The definition of a friend is quite complex, as how do you define a friend in the technological age, where a friend can be someone who lives in another country, or someone you’ve never met in real life, but know in a digital space, either over email or on social media?
Or how does one define a friend where you’ve only met a few times, but are in contact very regularly through sending weekly data postcards to them?
As you can see, it gets complicated, particularly because physical proximity doesn’t necessarily mean a close friendship. As a starting point, I created a list of criteria defining what a friend was, then also thought about the different roles that these friends had in my life.
I enjoyed this week, as there’s nothing nicer than being reminded of all the lovely, talented, and intelligent people that you know. This week was a reminder of all the great people that I’ve met over the past few years, and in particular, while living in London. I’ve got a good crew here that I’m proud to know.
Also, I’ve that many of my connections are lived in a digital space where email, social media, video chats, and messaging create friendships that don’t feel any less real for being lived virtually as opposed to physically, and I ‘see’ these friends more often than friends who live in London. For example, Giorgia is more present in my life than friends of mine who live only 10 minutes away: we message and email each other daily, and often chat over video. This is such a present, everyday friendship that it’s easy to forget that we’ve only met three times in person!
This was a challenge to draw. I drew and re-drew this card, as drawing a radial diagram where all of the ‘branches’ of the tree diagram were evenly-spaced is beyond my drawing skill, and I ended up posting a card with a drawing that I was happy with, but still wasn’t quite right: the branches still weren’t evenly-spaced, but whatever, I needed to accept these imperfections and just send the card to Giorgia.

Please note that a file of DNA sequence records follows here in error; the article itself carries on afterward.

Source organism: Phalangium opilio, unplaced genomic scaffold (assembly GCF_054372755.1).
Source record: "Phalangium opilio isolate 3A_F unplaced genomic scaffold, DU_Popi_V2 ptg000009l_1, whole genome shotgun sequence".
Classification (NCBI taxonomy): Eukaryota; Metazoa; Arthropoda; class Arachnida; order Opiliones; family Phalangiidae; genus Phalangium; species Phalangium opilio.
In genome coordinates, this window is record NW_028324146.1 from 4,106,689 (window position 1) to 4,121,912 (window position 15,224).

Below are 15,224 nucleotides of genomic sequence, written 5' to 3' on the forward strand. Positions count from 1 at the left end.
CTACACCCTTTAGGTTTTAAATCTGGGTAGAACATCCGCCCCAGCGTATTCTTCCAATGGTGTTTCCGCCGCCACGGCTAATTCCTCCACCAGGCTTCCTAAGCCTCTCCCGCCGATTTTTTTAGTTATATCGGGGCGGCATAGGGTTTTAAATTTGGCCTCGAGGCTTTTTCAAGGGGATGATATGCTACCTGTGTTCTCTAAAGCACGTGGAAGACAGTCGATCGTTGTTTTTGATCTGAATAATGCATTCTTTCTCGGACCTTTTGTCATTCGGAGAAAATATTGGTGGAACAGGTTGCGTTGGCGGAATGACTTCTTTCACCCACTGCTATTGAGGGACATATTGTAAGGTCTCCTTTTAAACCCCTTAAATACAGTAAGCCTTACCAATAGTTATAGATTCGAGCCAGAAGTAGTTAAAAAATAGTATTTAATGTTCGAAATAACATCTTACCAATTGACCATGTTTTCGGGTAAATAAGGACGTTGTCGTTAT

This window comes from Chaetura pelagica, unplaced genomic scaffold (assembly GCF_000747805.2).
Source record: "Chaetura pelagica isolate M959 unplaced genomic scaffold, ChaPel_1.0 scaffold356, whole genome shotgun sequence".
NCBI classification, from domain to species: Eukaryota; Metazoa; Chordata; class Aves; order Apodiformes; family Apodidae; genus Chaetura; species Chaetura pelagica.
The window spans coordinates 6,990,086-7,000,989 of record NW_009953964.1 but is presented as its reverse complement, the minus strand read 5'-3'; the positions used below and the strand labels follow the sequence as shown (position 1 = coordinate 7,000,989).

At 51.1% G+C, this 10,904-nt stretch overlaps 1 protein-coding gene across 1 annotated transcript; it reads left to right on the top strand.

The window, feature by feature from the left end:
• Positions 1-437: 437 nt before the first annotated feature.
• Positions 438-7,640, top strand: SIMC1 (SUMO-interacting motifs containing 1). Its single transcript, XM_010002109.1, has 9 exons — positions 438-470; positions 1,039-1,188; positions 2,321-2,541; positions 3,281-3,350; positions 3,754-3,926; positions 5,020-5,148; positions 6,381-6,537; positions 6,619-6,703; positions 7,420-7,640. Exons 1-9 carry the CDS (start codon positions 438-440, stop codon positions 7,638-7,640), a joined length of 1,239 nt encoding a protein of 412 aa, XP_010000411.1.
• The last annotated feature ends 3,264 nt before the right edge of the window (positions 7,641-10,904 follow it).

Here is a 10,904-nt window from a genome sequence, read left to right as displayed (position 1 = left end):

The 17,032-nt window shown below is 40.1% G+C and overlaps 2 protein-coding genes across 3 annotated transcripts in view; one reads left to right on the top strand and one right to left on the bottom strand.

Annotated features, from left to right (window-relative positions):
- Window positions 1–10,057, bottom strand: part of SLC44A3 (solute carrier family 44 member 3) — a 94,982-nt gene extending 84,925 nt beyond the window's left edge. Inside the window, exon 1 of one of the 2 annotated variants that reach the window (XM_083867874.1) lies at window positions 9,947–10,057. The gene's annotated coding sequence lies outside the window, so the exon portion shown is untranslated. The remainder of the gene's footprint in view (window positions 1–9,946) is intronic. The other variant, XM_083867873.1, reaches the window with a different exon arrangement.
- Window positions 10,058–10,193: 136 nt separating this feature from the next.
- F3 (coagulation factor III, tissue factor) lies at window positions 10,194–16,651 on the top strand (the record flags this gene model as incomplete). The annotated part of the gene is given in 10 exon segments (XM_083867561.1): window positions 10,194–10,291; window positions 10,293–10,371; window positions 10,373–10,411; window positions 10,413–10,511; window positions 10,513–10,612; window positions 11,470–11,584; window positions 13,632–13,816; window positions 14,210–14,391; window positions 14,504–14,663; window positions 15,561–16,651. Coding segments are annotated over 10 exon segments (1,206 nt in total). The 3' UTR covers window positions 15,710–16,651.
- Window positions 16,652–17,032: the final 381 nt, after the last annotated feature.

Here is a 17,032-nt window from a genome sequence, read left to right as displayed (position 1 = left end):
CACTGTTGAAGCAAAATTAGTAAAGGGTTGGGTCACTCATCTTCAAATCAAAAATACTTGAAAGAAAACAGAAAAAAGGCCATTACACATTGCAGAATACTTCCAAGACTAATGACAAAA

So I posted this troublesome card, and then (of course) this card went missing. The universe is against me! (Or, ok, it’s probably not the universe, but the fact that I always run out of room and start to write in the no-go zone on the postcard that actually is causing this problem)
However, when losing the card, I felt relieved. I took this an an opportunity to refine my drawing skill and make my card better (particularly since I didn’t want to just re-draw the same card, but try to enjoy the drawing process a little more by trying to build upon the previous design). However, I had the same problems: I still find it a challenge to draw evenly-spaced radial branches around a centre point. This must be some sort of special skill that an illustrator attains after drawing for one million hours or something, because it took me wasting multiple cards to even get something that would work. Illustrators, I bow down to you and
Finally, since I re-drew the card a couple months after the original, I noticed that even in this short time period, the group of people I consider my friends has evolved. I ended up adding a couple of other friends to this card, or downgrading / upgrading the quality of friendship for some of my friends as well. Some people are still friends, but are slowly becoming acquaintances. This card is definitely a snapshot of a moment in time and the people I care about in this moment as opposed to something fixed and unchanging.
Note: the second card still hasn't arrived! Fingers crossed it will soon.
Giorgia is able to draw cards that are so rich with data: she is able to plot data on multiple axes by hand. As someone who can’t even organise the back of their postcard without it getting incredibly messy, I find this impressive.
I like how Giorgia has categorised her friends, and how even friends she hasn’t seen for years still qualify as important. Also, it’s interesting to see that Giorgia keeps in touch with most of her friends relatively regularly using text message: another indication that physical presence in friendships is being superseded in many ways by meaningful digital interactions.